MojoTech founder Nick Kishfy first ran the Providence-based web- and mobile-app development company from his backyard patio when it launched in 2008. Fast-forward eight years and MojoTech registered at more than $7 million in revenue in 2015, with satellite offices in New York City, Boulder, Colo. and Washington, D.C.
Kishfy, whose career began in small startup companies, understands the importance of entrepreneurship in the Rhode Island economy. He offers classes to students and budding technology developers to strengthen the state’s entrepreneur community and provide opportunities for business and idea generation to Rhode Island-based innovators.
What are the biggest hurdles to starting a business in Rhode Island?
For engineering-focused, software-development business, the two biggest hurdles to starting a business in Rhode Island are people and money. Rhode Island has a more shallow talent pool than any of us would like, and it can be difficult to find qualified designers, engineers and product managers. It’s not as bad if you only need two or three of those high-quality, talented engineers or designers, but if you’re trying to grow a business on a larger scale, it’s tough in Rhode Island. The money is, essentially, not as important for MojoTech because we’re not a venture-backed company, but a lot of companies are, and there really isn’t a strong investor community here. That exacerbates the people problem because when you go to raise money, you’re probably going to get most of your interest from outside of the state. Often, investors like to be in close proximity to their investments, which may mean moving your company to Boston or New York City – further draining the state of entrepreneurial and successful people.
Does Rhode Island have the resources to help companies develop innovative products and services?
The resource required is talent … and I’m not sure if the state has the [ability] to solve that problem or not. … The state doesn’t necessarily spend economic-development money very well, but I do think there has been a shift toward spending on education in computer science fields, and I think that’s really smart.
What industry offers the greatest potential for growth through innovation in R.I. and why?
From my perspective, health care would be at the top of my list and the reason for that is it’s one of the largest industries in Rhode Island and it’s also, nationally, an industry which is really embracing technology, especially on the patient side. Health care has always been a high-tech field in diagnostics and medical imaging, but more recently it started to embrace tools and processes that are focused on patient outcome and behavioral changes. … Health care is prime for innovation, but it’s not happening as fast as I’d love it to happen. Rhode Island is a small state, and it should take advantage of that size … but I often see Rhode Island playing catch-up with larger states. Like how small startups tend to disrupt their competitors. If you look at Rhode Island, its size is like a small startup compared to other states. I want Rhode Island to disrupt those other states and have them adapt. That will help draw in more talent and invigorate this state. … We need to be at the forefront of creating those new products, services, policies and have other states look at us as the innovation state and try to catch up with us. … It’s starting to change, but there’s a bit too much conservatism as far as risk aversion, fear of being innovative and putting a company or a new product into the market.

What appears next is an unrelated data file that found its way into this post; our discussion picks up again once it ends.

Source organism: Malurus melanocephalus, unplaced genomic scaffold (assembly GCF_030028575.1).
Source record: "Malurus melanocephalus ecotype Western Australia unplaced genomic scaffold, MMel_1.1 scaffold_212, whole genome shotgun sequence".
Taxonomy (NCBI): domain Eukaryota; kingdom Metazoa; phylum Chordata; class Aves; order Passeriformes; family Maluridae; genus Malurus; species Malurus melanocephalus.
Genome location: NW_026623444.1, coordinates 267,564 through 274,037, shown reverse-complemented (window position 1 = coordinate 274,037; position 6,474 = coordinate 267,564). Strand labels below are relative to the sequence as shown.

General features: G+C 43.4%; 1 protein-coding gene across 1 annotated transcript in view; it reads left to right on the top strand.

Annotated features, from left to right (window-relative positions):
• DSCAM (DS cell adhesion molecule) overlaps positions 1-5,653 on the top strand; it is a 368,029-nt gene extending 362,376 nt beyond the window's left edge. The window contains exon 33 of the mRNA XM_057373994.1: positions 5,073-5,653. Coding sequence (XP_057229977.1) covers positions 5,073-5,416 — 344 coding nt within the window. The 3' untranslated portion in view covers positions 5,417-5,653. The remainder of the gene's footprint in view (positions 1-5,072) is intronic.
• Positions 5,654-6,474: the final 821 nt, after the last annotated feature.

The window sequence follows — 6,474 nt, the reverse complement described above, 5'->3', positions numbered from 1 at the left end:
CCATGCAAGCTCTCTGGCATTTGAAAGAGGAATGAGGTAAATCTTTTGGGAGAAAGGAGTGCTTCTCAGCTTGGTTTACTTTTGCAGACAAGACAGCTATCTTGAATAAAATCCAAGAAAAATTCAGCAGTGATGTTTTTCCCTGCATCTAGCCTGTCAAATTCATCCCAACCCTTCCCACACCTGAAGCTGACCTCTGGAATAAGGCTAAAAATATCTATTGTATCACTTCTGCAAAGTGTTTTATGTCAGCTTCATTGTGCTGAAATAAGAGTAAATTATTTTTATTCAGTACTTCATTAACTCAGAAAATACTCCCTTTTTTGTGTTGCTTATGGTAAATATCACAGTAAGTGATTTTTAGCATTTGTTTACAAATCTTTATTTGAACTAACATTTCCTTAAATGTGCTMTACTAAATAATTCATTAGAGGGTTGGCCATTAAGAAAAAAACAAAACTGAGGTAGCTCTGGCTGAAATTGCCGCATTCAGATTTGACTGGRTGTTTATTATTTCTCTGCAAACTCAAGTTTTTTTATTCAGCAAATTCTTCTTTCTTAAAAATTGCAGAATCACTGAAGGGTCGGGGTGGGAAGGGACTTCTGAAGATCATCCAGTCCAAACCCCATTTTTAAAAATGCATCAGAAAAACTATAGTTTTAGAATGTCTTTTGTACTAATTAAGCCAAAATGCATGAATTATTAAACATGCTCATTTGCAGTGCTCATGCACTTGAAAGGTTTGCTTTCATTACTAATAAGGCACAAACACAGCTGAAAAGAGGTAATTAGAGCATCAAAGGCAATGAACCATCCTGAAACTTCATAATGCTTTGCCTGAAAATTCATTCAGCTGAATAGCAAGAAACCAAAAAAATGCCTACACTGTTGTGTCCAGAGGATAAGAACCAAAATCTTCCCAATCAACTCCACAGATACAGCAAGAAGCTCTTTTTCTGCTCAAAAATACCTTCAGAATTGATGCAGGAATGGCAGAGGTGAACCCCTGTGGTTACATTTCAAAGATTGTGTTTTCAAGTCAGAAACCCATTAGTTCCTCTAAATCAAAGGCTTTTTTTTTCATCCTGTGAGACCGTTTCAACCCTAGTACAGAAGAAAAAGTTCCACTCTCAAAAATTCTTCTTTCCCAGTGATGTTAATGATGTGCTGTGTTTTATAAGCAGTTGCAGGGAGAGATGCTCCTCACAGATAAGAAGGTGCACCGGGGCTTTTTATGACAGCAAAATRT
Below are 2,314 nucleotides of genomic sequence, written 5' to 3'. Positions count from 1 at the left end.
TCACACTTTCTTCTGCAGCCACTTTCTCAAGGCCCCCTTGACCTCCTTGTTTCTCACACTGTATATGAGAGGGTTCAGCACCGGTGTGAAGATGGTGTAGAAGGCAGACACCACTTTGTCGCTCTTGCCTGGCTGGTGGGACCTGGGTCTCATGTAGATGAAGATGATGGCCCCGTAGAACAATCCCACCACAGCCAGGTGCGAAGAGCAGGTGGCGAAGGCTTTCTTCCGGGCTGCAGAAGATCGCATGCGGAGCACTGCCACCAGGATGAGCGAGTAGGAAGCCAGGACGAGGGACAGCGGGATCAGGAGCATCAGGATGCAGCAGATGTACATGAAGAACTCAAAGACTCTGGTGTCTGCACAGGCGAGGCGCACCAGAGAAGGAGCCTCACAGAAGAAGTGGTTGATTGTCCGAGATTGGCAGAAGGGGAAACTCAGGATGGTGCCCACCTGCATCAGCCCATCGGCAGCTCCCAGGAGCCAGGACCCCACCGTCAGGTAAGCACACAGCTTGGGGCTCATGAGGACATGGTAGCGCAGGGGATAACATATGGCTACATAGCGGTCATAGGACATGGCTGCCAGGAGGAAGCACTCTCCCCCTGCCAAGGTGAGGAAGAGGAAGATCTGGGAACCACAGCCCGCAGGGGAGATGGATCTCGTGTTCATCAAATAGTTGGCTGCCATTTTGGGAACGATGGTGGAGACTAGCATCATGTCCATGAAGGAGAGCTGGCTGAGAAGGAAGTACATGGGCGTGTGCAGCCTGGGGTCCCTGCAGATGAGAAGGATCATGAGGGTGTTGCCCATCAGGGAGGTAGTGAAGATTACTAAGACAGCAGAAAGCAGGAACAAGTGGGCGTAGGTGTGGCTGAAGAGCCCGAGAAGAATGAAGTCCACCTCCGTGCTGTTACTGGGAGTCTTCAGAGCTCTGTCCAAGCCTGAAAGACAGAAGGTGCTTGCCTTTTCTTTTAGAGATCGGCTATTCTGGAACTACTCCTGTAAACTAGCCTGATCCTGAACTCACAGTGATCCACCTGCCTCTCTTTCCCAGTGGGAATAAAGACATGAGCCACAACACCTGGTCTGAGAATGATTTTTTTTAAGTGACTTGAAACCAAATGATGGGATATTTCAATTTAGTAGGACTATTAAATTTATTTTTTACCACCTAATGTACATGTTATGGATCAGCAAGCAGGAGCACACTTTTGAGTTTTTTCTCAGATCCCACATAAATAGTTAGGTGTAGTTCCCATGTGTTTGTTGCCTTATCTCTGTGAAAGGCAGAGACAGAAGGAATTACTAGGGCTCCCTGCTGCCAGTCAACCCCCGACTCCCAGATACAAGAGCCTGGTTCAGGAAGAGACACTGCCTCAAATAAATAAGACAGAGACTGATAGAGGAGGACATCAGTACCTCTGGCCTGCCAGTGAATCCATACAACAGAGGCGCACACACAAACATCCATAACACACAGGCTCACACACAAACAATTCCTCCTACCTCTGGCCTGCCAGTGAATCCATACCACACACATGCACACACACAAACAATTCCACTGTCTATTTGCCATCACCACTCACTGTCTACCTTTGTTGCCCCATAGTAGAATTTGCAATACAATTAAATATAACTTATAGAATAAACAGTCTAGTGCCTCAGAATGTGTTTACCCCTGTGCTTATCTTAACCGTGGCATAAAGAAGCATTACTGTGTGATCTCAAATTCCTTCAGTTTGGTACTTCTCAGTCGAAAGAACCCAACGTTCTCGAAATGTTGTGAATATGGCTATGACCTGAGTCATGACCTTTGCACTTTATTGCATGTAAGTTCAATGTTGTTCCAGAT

Can you walk me through why you decided to go into business for yourself – it’s a difficult career path?
Prior to starting MojoTech, I worked as an engineer for two venture-backed startups. Those were really great experiences; I learned a lot in working closely with the founders of those startups, especially what it takes to build a successful company and, maybe more importantly, build a successful team and culture. Both of those startups had what most people consider a successful exit, they were acquired by large competitors. But, my experience, being an engineer, wasn’t that sort of champagne cork-popping moment that you read about in TechCrunch or that is sensationalized on TV. It was, “We put years of our lives, blood, sweat and tears into this thing and now it’s gone.” … It was a real eye-opening experience about how, even when these things go well, from the employee standpoint it’s not all it’s cracked up to be.
MojoTech is designed to feel like a startup, it’s a great place to work, and we highly promote growth and learning, but at the same time it’s a profitable business without outside investors, which means we’re not beholden to an aggressive “at all costs” paradigm. Startups are inherently a riskier place to work, so our employees get all of those benefits of being on a smart team that works hard and quickly, but also the benefit of working for a stable, profitable company that can pay in salary instead of equity and provide good health care and a 401(k). We’re trying to be the best of both worlds to the team.
In eight years you’ve gone from launching your company to having sales of more than $7.3 million in 2015. Do you think MojoTech is the definition of entrepreneurial success?